On Having a Prayer Life: a book review

I had a mentor once who warned me of the danger of reading about prayer without praying. There is no shortage of books on prayer which describe prayer’s power, methodology, theology and practice. I have found many of these books thought-provoking and a few inspiring. But some books remain opaque to me–either too deep for me to grasp with my own shallow practice of prayer or too dry to set my heart ablaze. Mary Kate Morse has written a book on prayer which is theologically rich, warmly invitational and inspirational. A Guidebook to Prayer presents twenty-four ways to deepen your relationship with God and enter into the practice of prayer.

Morse describes prayer as ‘a love relationship involving the interdependent union of the Trinity’ (17).  Thus she doesn’t emphasize the duty of prayer but the way we attend to our relationship with Him. She says, “Rather than asking ourselves, ‘am I praying each day?’ we should ask ourselves, ‘Am I in a love relationship with God today? Am I living like Jesus today? Do I smell the sweet breath of the Spirit today?'”(17).

This focus on how prayer cultivates our friendship with God is a welcome alternative to approaches that treat prayer instrumentally (i.e. what does prayer do?) or in a utilitarian way (i.e. what do I get out of praying?). Instead Morse invites us to see prayer as our participation in the life of the Trinity.  A Trinitarian framework for thinking about prayer is the organizational framework for her book. The Twenty four ways of ‘praying’ are presented under the headings: ‘God the Father,’ ‘God the Son,’ and ‘God the Holy Spirit.’

In Part One, Morse  focuses on the Fatherhood of God. She begins with a  ‘community prayer’ which evokes  both the divine community (The Oneness of God) and the ways God’s people have publicly prayed as a community for millennia (the unity of the Church). She includes both Jewish prayer (i.e. Praying the Psalms, the shema ) and praying set prayers with a prayer book (i.e. The Divine Hours, Common Prayer, etc.).  Morse reflects on various attributes (His holiness, His loving-kindness,  His Worthiness) and activities of God (His creation, His resting, His activity) as invitations to different ways of prayer. She describes ‘creative prayer’ (making something as an act of prayer), work prayer (praying as part of your vocation, contemplative prayer, confession, blessing and worship.

Part Two reflects on Jesus’ example. The incarnation invites us into a whole new way of being. Praying in Jesus name means experiencing Him in his Humanity, in His lordship, in His servant nature–as reconciler, as love embodied, as teacher, as sufferer, as savior and as the head of the body. The prayers in this section invite us into a whole new way of being drawing on Christ’s example. Morse presents some classic prayer practices (i.e. the daily examen, lectio divina, the sacraments) with other prayers which invite us to put on the character of Christ. With Jesus we are invited to pray (and live) simply, as servants. At times this means we pray playfully aware that God is with us in our joys. But we enter into suffering and relinquish our need to be in control, learning that God is with us in our sorrows.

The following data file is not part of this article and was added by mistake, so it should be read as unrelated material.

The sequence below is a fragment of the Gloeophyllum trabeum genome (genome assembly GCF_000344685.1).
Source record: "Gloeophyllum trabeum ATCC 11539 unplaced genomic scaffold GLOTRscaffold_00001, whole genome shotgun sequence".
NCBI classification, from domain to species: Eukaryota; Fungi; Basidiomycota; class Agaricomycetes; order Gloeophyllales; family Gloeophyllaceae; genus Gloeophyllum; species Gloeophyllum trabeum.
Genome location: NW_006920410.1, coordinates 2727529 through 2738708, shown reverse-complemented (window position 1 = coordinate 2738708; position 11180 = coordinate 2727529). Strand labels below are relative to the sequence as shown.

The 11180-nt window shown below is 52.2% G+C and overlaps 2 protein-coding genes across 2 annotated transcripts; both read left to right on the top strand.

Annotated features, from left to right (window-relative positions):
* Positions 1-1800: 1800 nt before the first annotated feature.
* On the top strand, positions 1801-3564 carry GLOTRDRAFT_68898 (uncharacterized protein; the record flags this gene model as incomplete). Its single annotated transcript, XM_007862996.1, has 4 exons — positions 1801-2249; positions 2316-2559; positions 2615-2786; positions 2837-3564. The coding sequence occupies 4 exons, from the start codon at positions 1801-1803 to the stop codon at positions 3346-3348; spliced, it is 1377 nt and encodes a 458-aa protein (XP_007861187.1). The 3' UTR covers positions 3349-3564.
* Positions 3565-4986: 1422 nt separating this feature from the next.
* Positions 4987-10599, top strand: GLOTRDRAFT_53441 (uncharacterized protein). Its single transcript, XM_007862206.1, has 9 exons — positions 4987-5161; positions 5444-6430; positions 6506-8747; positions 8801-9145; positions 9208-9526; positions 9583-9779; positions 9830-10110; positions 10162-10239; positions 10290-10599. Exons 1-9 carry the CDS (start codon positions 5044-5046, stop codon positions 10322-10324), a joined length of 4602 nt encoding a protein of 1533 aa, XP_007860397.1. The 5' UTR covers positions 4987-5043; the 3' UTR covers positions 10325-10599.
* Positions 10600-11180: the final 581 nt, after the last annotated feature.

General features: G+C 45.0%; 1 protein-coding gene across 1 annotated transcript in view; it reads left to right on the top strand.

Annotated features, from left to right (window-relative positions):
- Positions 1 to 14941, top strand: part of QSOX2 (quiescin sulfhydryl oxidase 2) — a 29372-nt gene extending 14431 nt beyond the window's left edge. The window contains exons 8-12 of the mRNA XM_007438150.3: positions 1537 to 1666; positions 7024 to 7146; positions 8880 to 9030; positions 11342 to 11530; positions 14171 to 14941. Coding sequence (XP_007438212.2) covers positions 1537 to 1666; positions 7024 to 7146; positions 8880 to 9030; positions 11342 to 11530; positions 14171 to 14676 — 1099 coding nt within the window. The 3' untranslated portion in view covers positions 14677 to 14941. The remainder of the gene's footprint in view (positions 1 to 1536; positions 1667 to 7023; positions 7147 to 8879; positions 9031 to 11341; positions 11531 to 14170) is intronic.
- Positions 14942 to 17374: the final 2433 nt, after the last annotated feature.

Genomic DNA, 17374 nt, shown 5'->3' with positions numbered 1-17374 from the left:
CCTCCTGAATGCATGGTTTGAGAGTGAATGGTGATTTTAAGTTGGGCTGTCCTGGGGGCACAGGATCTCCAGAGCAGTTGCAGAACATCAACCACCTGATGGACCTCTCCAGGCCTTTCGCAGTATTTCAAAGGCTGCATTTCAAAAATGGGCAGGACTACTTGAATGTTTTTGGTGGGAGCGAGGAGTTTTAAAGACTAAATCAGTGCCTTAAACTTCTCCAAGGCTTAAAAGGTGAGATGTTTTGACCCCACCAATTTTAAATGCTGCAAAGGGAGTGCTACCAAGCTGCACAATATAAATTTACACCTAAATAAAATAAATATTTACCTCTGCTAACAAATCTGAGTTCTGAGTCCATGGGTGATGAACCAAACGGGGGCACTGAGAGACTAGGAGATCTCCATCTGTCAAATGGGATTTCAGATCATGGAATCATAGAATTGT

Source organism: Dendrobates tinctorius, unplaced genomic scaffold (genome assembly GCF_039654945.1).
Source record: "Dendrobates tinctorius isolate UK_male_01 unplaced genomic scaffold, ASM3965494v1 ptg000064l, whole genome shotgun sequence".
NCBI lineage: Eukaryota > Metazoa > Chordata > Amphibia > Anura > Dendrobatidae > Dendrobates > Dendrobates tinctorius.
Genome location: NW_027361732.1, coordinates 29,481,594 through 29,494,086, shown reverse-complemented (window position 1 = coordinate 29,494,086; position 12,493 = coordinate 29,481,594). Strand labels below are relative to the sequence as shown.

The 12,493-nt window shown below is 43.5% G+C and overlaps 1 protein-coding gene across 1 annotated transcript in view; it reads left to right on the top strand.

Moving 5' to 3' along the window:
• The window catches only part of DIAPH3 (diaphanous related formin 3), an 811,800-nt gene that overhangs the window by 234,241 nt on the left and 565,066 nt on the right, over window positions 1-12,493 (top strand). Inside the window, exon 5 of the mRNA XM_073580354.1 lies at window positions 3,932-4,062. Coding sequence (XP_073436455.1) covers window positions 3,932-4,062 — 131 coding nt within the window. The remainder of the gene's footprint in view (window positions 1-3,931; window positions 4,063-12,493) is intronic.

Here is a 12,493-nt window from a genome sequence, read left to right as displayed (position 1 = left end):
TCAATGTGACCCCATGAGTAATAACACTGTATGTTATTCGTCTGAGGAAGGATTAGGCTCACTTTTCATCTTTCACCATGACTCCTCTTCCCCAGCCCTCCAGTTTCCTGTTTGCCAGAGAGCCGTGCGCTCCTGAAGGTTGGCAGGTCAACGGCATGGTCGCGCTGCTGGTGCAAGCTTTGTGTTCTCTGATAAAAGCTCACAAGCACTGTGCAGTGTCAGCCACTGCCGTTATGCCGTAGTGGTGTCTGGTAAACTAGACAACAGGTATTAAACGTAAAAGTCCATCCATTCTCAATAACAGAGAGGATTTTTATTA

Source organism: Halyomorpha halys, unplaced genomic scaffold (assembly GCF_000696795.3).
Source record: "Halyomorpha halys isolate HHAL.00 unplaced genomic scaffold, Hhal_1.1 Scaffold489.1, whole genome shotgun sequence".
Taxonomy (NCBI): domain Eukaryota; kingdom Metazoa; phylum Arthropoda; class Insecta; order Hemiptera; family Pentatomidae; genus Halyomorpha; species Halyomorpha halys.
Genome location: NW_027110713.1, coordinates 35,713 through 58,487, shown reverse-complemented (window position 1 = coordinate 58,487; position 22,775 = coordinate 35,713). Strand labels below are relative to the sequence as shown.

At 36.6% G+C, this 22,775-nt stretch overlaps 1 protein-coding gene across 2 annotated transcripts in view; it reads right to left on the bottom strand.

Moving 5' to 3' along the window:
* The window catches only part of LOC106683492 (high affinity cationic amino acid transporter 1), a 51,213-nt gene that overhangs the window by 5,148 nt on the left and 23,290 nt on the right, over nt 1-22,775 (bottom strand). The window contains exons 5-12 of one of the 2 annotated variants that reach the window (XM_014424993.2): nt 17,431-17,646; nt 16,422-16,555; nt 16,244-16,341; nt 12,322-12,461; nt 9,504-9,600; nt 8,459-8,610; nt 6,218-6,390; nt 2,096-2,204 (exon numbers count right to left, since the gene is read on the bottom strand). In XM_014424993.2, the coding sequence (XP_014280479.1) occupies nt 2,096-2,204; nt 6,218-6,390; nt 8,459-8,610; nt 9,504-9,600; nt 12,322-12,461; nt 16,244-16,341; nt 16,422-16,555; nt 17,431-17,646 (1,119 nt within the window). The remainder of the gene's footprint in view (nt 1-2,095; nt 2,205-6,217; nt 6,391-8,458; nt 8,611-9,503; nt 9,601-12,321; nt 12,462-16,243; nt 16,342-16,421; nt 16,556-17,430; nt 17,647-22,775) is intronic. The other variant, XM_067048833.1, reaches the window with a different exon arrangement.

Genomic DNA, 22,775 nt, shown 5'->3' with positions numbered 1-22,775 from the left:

Part three describes the experiential dimension to our prayer life in the Spirit. The prayers that Morse collects in this section explore the Spirit’s ministry of intercession, discernment and guidance. The Spirit is what enables to experience God’s presence, His protection and deep joy. Thus the prayers in this section invite us to receive from God.

I find the Trinitarian framework helpful and inspiriting. I read this book with an eye towards practice and have attempted some of the prayer exercises that Morse suggests for individuals. However, each chapter includes suggestions for practice in groups, or with partners. This makes this an ideal resource for small groups,  prayer-partners, or really anyone seeking to deepen their relationship with God. Morse really has a gift for presenting these practices in a way that includes seasoned pray-ers and spiritual neophytes. This is the sort of resource that is accessible to anyone wishing to enter the life of prayer. But this a book meant to practiced and not just read.

Morse has G. K. Chesterton quote at the beginning of her introduction which says, “The difference between talking about prayer and praying is the same as the difference between blowing a kiss and kissing.” More so for those of us who are perennial ‘readers of prayer books.’ We are even further removed from the conversation. I am a better reader than I am a pray-er. However Morse’s book has inspired me and I have made plans to do each of the partner exercises with my wife over the coming weeks. This book holds out a means to deepen our prayer-life and our participation in the life of the Triune God. I give this 5 stars: ★★★★★

Thank you to InterVarsity Press for providing me a copy of this book in exchange for my honest review.

How Do ‘You’ Pray?: A Book Review

How does your personality affect your prayer life? Do certain temperament types find different types of prayer easier than others? What about your past history?  What are the therapeutic benefits of prayer?  Is prayer just auto-suggestion, conditioned response or childish illusion?  Are all prayers the same? What about Eastern meditation?